class DataSerializer
{
public:
    DataSerializer( const QString& path ) :
        m_file( path )
    {
    }

    ~DataSerializer()
    {
    }

    bool openForReading()
    {
        if ( !m_file.open( QIODevice::ReadOnly ) )
            return false;

        m_stream.setDevice( &m_file );
        m_stream.setVersion( QDataStream::Qt_4_6 );

        qint32 header;
        m_stream >> header;

        if ( header != MagicHeader )
            return false;

        qint32 version;
        m_stream >> version;

        if ( version < MinimumVersion || version > CurrentVersion )
            return false;

        m_dataVersion = version;

        return true;
    }

    bool openForWriting()
    {
        if ( !m_file.open( QIODevice::WriteOnly | QIODevice::Truncate ) )
            return false;

        m_stream.setDevice( &m_file );
        m_stream.setVersion( QDataStream::Qt_4_6 );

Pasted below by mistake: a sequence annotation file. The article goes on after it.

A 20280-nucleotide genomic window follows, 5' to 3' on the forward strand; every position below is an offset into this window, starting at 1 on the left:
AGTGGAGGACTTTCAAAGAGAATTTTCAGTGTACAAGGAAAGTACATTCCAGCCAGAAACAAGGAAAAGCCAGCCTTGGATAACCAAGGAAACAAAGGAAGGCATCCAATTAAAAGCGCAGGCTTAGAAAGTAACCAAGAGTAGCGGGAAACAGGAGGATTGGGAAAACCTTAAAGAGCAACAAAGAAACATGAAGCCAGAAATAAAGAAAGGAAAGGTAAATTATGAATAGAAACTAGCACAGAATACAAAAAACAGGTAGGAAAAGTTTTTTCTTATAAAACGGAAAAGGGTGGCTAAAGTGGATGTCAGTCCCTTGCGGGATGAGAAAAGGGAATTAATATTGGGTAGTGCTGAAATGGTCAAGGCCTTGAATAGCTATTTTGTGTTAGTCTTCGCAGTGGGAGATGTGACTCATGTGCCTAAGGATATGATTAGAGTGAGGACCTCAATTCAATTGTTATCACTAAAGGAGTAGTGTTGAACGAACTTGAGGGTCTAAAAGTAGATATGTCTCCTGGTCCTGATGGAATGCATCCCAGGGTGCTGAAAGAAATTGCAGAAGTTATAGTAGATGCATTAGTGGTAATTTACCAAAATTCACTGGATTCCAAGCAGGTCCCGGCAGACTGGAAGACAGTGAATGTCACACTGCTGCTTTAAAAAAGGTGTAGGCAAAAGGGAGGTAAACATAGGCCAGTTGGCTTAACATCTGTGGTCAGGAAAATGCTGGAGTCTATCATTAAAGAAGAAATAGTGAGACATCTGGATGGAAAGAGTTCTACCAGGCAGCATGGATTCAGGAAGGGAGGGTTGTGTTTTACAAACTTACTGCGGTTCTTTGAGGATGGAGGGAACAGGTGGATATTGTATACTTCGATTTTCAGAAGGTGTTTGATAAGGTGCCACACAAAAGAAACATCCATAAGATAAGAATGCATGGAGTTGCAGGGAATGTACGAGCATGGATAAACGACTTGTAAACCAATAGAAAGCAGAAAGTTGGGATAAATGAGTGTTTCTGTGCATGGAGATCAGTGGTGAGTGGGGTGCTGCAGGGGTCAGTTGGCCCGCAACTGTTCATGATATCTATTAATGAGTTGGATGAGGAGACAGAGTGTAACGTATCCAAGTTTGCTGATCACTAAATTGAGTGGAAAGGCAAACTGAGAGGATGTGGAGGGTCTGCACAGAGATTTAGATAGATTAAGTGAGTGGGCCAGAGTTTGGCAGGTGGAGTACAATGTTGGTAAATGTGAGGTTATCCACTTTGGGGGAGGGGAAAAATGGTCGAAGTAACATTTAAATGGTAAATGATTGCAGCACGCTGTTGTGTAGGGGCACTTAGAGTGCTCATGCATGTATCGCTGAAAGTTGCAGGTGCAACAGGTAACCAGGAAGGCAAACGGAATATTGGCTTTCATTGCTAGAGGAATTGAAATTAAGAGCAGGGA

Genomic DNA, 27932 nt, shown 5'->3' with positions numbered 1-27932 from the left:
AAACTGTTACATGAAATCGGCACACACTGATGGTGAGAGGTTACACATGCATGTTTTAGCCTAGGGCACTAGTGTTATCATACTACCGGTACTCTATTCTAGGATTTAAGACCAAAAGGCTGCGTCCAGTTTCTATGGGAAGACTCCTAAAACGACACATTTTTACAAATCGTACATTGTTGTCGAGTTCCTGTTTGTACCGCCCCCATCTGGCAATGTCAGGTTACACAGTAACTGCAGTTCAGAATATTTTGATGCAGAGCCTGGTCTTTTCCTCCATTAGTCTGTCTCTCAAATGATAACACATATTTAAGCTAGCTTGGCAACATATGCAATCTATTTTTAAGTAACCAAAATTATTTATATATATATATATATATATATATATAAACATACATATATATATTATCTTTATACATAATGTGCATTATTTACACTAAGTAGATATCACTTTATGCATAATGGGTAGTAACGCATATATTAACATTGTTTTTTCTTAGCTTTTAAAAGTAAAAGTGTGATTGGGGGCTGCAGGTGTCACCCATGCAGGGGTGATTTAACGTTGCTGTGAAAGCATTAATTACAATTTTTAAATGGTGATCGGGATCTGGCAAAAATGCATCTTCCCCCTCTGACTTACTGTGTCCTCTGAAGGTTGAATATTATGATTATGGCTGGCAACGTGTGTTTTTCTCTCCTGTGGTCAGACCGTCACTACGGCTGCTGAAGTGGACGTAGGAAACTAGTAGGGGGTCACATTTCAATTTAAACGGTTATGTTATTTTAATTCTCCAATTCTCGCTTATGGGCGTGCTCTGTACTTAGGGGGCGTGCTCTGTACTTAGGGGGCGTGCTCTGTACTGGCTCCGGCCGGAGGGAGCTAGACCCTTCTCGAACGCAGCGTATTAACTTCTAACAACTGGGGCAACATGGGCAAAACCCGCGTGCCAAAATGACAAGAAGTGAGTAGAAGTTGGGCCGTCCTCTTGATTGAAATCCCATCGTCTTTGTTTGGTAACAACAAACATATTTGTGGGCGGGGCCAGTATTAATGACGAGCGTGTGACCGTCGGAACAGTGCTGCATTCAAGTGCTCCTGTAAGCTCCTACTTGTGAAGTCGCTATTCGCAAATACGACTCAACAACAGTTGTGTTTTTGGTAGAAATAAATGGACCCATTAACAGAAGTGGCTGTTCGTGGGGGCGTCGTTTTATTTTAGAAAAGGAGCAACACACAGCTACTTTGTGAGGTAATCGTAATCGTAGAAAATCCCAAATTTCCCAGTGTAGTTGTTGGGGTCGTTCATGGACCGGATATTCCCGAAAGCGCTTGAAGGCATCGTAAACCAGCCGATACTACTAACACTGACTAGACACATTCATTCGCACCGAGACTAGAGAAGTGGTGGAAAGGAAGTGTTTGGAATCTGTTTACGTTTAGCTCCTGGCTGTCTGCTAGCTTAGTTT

m_stream << (qint32)MagicHeader;
        m_stream << (qint32)CurrentVersion;

        m_dataVersion = CurrentVersion;

        return true;
    }

    QDataStream& stream() { return m_stream; }

    static int dataVersion() { return m_dataVersion; }

private:
    QFile m_file;
    QDataStream m_stream;

    static int m_dataVersion;

    static const int MagicHeader = 0xF517DA8D;

    static const int CurrentVersion = 1;
    static const int MinimumVersion = 1;
};

It's basically a wrapper over a file with an associated data stream. It ensures that both the magic header and the version are correct when opening the file for reading, and writes those values when opening it for writing. The CurrentVersion constant should be incremented every time something is added or changed in the serialization code of any class. The MinimumVersion constant allows us to skip support for some really old versions, especially when data format changed too much. The dataVersion static method makes it easy to check the actual version when reading data from the stream: